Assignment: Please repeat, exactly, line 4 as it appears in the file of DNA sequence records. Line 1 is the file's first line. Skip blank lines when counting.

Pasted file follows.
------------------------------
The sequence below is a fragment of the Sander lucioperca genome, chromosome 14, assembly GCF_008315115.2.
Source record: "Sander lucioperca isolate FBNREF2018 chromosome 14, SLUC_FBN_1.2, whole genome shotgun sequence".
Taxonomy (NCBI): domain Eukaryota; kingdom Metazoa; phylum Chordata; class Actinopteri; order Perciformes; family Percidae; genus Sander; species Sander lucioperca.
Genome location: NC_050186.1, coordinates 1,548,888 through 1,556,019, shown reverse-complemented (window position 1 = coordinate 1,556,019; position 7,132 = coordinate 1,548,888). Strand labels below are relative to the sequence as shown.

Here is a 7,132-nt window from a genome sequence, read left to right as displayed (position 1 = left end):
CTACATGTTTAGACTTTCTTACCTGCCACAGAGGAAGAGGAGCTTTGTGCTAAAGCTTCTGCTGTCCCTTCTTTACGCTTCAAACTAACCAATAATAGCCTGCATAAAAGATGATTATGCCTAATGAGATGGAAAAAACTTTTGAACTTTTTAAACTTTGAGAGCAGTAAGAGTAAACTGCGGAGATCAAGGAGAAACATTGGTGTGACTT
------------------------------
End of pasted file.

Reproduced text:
Genome location: NC_050186.1, coordinates 1,548,888 through 1,556,019, shown reverse-complemented (window position 1 = coordinate 1,556,019; position 7,132 = coordinate 1,548,888). Strand labels below are relative to the sequence as shown.